There's been a lot of talk in the last few weeks about the game that will transpire Friday night in San Francisco, and although some are actually talking about the game, some are talking about the coaches.
Mike Riley and Ralph Friedgen had never met until the Emerald Bowl press conference a couple weeks ago, but according to Coach Friedgen, it felt like they had known each other forever.
In fact, the two coaches are similar in many ways, except that one coaches a Pac-10 team on the west coast, and one coaches a ACC team on the east coast.
And believe it or not, although the pictures are deceiving, both were high school quarterbacks back in their day.
However, after high school, Coach Friedgen became more of the lineman prototype.
In fact, both coaches turned around their respective programs. Coach Friegen, who is known simply as the "Fridge" around Maryland's campus, came to Maryland in the 2001 season. In that 2001 season, he led the Terps to a 10-1 season and a trip to the Orange Bowl. They ended up losing to Florida by the score of 56-23, but the Fridge had changed Maryland football for years to come.
And as we know, Coach Riley turned around a team that was painful to watch, starting with his first season in 1997.
That 2001 season wasn't Coach Friedgen's first year in a red and black polo. Prior to '01, he had spent 31 years in the assistant coaching ranks. Those 31 years included a five year stint in the 80's as offensive coordinator at Maryland, and before the Terrapins hired him back as head coach in 2001, he feared he may be an assistant coach for life.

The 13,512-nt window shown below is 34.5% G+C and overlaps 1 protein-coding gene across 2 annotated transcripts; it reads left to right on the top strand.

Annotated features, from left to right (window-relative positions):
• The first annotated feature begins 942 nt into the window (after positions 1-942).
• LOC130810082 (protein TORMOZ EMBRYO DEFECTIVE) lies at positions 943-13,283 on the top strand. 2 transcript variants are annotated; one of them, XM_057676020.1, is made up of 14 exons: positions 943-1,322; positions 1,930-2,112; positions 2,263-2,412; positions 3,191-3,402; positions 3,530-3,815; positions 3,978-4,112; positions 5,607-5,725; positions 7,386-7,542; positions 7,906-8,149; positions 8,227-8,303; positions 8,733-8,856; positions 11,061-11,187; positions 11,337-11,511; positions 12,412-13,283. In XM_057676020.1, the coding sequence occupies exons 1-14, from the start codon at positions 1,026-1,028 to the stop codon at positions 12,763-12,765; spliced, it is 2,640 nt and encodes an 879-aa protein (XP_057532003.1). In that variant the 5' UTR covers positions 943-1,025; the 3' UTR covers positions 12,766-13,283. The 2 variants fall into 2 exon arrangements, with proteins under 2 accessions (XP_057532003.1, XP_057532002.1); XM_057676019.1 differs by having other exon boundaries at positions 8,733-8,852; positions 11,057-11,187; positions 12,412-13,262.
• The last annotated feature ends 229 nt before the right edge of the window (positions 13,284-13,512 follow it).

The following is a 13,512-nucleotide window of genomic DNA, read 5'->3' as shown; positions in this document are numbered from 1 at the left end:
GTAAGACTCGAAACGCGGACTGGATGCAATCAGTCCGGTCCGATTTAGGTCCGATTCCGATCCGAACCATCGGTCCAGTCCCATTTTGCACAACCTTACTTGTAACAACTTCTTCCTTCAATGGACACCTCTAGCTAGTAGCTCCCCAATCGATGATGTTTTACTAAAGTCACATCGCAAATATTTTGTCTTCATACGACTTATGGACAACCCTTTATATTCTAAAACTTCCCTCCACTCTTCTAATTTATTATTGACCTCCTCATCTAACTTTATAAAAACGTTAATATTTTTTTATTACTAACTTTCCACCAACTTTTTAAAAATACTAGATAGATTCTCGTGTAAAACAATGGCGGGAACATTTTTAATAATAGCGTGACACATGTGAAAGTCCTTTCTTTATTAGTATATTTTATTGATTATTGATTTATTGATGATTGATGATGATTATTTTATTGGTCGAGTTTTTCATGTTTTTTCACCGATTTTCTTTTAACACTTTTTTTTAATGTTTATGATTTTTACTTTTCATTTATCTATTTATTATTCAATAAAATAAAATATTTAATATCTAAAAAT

The Oregonian's Paul Buker has more on the story:
Friedgen was in his 50s, was noticeably overweight and didn't fit the polished image of a Nick Saban or an Urban Meyer. He had been passed over once at Maryland, been given a token interview and then a polite no thanks, and it crushed him.
Friedgen's name was always brought up when schools were looking for a head coach because his resume stood out like a neon sign. He was Bobby Ross' top assistant and offensive coordinator when Georgia Tech shared the national championship in 1990.
He was assistant head coach and offensive coordinator (under Ross) for the San Diego Chargers in 1994, when they played in Super Bowl XXIX and lost to the San Francisco 49ers.
Meanwhile, Riley took notice of what Friedgen did at Georgia Tech, and how he ran his offense. And Riley heard his share of Friedgen stories when he got his own shot with the Chargers -- in this case as head coach -- in 1999.
Although the similarities are obvious, there are still some differences between the two coaches. Coach Friedgen takes pride in being an "old school" coach. Maryland arrived Saturday and practiced. Oregon State arrived Sunday, and attended an NFL game. Maryland didn't go to the Bucs/49ers game, because they were too busy practicing and holding a team meeting at their hotel. The Beavers practiced for the first time on Monday.
A brief profile of the two coaches: